A dark and sticky version of the superhero, a tender and poignant film with a religious background, a story of singular friendship… What should we see this week? Discover the cinema selection of Figaro.
Belfast- AT see absolutely
Drama by Kenneth Branagh, 1h38
In Belfast in 1969, a Protestant family lives in a predominantly Catholic neighborhood. Buddy, the eldest of 9 years, observes her surroundings with a mixture of curiosity and innocence. A father named Steve McQueen, handsome but rarely present at home, and a mother who takes on the daily grind, with an energy that commands respect. The young boy also has a big brother. The family is facing demonstrations, fires in the street near their home. Despite the riots, the fun continues. Mixed in this chaos, emotion, joy and memories. In a tender and poignant film, Kenneth Branagh brings to life the clashes between Catholics and Protestants in the city of his childhood. The imagination will be his refuge, his playground. Life will take on other colors. IN
The Batman – A must see
Action movie by Matt Reeves, 2h57
Incarnated to perfection by Robert Pattinson, the new Batman runs after The Riddler (the Sphinx) in the company of Catwoman (Zoë Kravitz). A psychopathic villain, out to prey on the city’s elite, he leaves behind a mountain of crime in Gotham City and puzzles to decipher to find out the next victim. Evidence accumulates and Batman prepares to unmask the culprit. Matt Reeves offers a dark and sticky version of Batman. While retaining the DNA of the creature invented by Bob Kane and Bill Finger, the director manages to keep the imprints of older versions of the superhero without superpowers. A vertiginous, operatic and visceral film noir. S.S.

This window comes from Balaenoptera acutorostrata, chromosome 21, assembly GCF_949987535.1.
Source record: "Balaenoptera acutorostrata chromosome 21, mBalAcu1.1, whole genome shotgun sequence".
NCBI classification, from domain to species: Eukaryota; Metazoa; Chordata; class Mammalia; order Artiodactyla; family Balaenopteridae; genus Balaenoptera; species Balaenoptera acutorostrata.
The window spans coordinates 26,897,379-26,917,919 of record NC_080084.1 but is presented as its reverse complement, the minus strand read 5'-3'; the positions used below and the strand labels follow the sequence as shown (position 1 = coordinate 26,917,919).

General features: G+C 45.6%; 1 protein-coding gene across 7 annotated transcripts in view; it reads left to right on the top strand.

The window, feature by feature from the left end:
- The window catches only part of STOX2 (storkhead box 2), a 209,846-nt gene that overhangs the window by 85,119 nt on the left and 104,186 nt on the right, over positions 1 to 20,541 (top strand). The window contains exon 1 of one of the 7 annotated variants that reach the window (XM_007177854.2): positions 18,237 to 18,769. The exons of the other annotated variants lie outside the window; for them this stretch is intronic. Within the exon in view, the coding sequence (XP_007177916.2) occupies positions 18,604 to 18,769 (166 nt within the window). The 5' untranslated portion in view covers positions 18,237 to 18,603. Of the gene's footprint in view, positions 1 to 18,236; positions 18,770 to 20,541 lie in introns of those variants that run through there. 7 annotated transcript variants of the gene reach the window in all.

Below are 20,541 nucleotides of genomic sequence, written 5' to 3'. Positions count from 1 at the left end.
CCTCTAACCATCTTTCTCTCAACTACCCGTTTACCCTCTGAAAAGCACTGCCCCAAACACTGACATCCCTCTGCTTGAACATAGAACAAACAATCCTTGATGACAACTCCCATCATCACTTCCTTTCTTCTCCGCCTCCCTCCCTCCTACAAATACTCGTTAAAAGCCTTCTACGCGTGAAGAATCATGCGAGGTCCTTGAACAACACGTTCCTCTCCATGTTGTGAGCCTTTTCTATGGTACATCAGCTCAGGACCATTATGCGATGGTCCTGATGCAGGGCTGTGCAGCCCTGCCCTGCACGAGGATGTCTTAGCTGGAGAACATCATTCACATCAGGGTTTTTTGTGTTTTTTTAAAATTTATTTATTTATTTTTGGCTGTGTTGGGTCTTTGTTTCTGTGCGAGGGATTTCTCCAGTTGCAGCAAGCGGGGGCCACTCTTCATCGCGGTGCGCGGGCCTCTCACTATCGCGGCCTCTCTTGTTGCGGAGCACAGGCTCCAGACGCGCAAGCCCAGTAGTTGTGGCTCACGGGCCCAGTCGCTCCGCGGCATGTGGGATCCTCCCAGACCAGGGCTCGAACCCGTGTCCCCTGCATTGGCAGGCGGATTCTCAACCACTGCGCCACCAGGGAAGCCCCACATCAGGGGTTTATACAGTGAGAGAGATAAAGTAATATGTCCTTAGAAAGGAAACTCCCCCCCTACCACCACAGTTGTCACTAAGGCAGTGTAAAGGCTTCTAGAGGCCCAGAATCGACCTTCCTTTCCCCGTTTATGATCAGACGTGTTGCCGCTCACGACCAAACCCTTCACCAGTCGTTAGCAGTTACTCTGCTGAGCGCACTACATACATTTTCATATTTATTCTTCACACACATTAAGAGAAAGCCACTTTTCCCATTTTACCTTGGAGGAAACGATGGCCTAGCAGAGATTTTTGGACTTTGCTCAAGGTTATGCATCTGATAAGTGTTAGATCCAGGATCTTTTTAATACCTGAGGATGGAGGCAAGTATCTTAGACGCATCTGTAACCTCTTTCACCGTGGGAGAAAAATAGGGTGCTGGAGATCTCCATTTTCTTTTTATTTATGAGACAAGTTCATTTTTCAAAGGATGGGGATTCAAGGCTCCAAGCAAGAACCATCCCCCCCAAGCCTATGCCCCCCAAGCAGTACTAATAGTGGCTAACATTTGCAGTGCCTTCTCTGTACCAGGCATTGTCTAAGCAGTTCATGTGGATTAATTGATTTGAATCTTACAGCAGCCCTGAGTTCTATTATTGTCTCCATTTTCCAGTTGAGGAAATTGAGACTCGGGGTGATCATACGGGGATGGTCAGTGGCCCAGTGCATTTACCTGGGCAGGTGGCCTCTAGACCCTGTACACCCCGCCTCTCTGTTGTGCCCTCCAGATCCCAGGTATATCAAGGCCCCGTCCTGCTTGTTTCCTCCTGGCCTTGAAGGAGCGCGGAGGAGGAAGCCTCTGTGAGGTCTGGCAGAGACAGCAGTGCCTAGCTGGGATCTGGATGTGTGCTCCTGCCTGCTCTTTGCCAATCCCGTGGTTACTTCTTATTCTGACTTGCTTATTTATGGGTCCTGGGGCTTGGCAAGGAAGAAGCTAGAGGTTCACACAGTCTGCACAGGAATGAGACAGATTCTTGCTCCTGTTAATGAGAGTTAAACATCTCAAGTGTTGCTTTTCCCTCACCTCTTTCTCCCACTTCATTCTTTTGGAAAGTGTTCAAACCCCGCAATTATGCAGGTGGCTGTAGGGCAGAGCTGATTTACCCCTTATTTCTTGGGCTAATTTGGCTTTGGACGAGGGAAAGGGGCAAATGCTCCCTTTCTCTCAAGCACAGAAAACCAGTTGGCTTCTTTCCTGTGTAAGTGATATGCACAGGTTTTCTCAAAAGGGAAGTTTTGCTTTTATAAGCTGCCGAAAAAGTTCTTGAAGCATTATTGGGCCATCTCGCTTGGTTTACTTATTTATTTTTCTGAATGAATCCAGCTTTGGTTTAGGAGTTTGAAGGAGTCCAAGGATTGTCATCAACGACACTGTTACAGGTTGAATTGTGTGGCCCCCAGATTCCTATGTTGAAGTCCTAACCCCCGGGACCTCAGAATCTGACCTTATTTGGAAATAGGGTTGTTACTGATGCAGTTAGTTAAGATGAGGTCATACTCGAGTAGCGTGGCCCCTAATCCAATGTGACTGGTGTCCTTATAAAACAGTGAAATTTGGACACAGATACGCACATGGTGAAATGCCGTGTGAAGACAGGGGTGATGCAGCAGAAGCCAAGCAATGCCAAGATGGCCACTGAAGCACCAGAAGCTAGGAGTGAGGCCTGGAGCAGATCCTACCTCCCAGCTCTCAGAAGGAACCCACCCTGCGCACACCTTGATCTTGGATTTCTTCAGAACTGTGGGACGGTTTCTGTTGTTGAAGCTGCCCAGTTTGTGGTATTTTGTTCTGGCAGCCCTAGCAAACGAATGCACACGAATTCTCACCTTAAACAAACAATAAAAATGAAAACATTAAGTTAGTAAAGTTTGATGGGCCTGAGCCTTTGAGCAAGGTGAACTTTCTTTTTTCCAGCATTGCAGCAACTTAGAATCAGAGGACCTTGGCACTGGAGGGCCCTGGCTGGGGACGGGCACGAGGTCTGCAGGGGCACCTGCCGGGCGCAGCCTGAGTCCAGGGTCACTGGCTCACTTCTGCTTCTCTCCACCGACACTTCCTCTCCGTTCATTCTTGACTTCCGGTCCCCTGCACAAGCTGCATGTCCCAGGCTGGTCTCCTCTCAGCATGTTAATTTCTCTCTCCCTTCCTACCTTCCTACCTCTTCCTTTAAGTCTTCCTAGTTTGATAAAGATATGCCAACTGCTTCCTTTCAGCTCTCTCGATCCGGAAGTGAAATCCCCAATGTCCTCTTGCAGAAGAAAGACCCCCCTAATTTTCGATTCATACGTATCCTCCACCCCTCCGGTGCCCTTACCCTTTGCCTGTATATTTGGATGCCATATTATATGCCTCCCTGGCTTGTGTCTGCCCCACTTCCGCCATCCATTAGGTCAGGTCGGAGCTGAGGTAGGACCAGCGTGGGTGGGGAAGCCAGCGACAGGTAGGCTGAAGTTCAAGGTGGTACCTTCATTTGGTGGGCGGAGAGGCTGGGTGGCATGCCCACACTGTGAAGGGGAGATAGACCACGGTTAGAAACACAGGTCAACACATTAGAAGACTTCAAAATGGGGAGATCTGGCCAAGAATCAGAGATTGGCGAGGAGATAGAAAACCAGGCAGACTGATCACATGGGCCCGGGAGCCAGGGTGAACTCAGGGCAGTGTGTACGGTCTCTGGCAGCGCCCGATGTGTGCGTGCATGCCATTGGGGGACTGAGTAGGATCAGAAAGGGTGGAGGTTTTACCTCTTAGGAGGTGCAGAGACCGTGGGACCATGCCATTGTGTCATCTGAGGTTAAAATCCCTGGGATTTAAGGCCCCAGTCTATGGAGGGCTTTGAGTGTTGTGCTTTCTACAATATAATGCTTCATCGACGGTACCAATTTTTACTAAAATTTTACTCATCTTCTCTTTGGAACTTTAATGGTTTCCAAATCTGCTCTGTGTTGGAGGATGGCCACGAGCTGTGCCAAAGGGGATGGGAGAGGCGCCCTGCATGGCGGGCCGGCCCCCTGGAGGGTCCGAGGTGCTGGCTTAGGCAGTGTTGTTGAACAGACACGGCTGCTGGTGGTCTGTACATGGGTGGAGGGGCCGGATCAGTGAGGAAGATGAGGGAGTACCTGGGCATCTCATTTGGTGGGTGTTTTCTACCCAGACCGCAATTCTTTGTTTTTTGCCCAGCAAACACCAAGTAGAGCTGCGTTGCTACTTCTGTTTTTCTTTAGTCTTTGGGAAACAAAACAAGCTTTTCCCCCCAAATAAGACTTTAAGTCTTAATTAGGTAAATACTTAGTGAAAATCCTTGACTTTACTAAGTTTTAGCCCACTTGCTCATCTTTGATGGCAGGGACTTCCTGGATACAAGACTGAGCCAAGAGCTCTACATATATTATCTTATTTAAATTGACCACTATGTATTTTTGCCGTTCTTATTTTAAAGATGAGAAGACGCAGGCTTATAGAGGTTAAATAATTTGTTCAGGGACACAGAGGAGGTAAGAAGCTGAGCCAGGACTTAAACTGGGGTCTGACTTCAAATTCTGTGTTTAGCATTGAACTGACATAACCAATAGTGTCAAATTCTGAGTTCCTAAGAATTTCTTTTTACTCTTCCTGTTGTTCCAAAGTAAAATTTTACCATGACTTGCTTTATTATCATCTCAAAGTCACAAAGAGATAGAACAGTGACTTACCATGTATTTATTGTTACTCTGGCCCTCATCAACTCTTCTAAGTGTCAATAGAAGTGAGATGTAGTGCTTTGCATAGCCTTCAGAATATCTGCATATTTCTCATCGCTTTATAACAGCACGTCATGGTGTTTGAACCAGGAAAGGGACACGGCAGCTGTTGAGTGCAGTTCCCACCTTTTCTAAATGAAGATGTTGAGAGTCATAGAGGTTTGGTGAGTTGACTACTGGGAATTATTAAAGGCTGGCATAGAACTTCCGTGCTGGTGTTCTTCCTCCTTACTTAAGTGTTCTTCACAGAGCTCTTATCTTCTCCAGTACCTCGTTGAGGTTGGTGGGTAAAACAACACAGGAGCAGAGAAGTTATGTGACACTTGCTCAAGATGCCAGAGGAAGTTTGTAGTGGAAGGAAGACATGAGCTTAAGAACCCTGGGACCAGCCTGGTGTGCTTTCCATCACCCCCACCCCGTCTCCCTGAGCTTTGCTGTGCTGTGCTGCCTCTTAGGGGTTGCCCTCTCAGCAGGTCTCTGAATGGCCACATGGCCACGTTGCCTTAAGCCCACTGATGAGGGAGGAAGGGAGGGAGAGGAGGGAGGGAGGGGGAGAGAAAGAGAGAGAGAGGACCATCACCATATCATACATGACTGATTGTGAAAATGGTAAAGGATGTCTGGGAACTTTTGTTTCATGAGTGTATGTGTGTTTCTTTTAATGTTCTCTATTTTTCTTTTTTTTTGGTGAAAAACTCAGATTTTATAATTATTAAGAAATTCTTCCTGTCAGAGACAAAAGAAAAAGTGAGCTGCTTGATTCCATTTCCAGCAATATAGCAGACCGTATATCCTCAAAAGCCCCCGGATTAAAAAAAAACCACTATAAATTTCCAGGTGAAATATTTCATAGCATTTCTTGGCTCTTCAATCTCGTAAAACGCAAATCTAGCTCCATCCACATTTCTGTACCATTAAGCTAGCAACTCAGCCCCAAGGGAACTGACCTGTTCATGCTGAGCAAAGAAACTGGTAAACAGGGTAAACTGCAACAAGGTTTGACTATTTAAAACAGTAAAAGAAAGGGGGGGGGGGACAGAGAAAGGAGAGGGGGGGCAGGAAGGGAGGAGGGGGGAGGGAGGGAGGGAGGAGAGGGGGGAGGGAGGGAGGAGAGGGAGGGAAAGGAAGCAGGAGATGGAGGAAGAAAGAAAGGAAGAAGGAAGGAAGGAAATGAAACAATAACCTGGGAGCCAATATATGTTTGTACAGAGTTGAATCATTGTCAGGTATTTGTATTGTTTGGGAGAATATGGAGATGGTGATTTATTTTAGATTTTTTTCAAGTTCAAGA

Robust – To have
Dramatic comedy by Constance Meyer, 1 h 35.
In this ambitious first film, an old actor on the decline (Depardieu, larger than life) lives with a security guard. Constance Meyer captures the loneliness of an actor who slowly detaches himself from the world. Aïssa, (Déborah Lukumuena, seen in divine and The Invisibles) reaches out and the two end up forming a surprising duo. This singular friendship goes through a hand placed on the shoulder, and gives hope for a furtive return to a form of joy…O.D.
Up there perched – You can see
Documentary by Raphaël Mathié, 1 h 47.
In Haute-Provence lives a community of utopians in tired houses. A guitarist does yoga, an old man writes his memories, a forty-year-old is in remission from her cancer… A funny film, slow, gloomy but elegant. BP
Ali & Ava – To avoid
Romance by Clio Barnard, 1 h 35.
Ali, a former DJ, has just broken up with Runa but continues to live under the same roof as his ex. He still has a devastating sense of humor. Ava, a social worker, is the widow of a man who beat her and raises her children alone. What happens next is predictable. The Briton Clio Barnard, discovered with the beautiful and harsh selfish giant, follows in the footsteps of Mike Leigh. Despite the charm of the actors, his romance purrs a little. E. S.
I don’t give a fuck – To avoid
Drama by Emmanuel Marre and Julie Lecoustre, 1 h 52.
Cassandre (Adèle Exarchopoulos) is a flight attendant in a low cost company. She embodies a hedonistic and not fooled generation. This first part of I don’t give a fuck looks like a documentary about an “uberized” youth. The second turns into a melodrama when Cassandre returns to her family bereaved by the death of her mother. The whole thing is a (long) film with which we have little to do. We stay polite. E. S.
Come, I will take you there – To avoid
Comedy by Alain Guiraudie, 1 h 40.
Médéric (Jean-Charles Clichet) falls in love with Isadora (Noémie Lvovsky), a prostitute married to a jealous man. On this plot of vaudeville, Alain Guiraudie grafts a story of a homeless man suspected of being the author of a terrorist attack. We do not see where he is coming from. Above all, we see that it does not lead very far. The author of The unknown lake is funnier when it doesn’t pretend to be a comedy. E. S.
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